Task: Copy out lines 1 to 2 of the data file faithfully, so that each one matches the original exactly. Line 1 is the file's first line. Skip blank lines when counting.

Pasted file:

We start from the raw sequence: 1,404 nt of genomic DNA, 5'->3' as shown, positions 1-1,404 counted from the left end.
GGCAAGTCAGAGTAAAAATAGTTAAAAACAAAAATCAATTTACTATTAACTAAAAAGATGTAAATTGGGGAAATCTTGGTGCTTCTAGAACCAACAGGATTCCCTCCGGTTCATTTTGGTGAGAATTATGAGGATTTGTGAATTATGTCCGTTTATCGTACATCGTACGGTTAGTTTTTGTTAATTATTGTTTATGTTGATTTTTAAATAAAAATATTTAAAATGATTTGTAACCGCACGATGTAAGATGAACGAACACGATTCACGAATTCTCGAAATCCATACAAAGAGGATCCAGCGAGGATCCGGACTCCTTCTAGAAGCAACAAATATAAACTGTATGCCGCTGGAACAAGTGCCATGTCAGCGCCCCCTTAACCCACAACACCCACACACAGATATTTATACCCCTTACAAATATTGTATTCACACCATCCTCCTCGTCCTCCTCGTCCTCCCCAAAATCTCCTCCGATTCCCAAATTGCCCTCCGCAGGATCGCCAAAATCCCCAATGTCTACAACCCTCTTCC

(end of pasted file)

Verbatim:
We start from the raw sequence: 1,404 nt of genomic DNA, 5'->3' as shown, positions 1-1,404 counted from the left end.
GGCAAGTCAGAGTAAAAATAGTTAAAAACAAAAATCAATTTACTATTAACTAAAAAGATGTAAATTGGGGAAATCTTGGTGCTTCTAGAACCAACAGGATTCCCTCCGGTTCATTTTGGTGAGAATTATGAGGATTTGTGAATTATGTCCGTTTATCGTACATCGTACGGTTAGTTTTTGTTAATTATTGTTTATGTTGATTTTTAAATAAAAATATTTAAAATGATTTGTAACCGCACGATGTAAGATGAACGAACACGATTCACGAATTCTCGAAATCCATACAAAGAGGATCCAGCGAGGATCCGGACTCCTTCTAGAAGCAACAAATATAAACTGTATGCCGCTGGAACAAGTGCCATGTCAGCGCCCCCTTAACCCACAACACCCACACACAGATATTTATACCCCTTACAAATATTGTATTCACACCATCCTCCTCGTCCTCCTCGTCCTCCCCAAAATCTCCTCCGATTCCCAAATTGCCCTCCGCAGGATCGCCAAAATCCCCAATGTCTACAACCCTCTTCC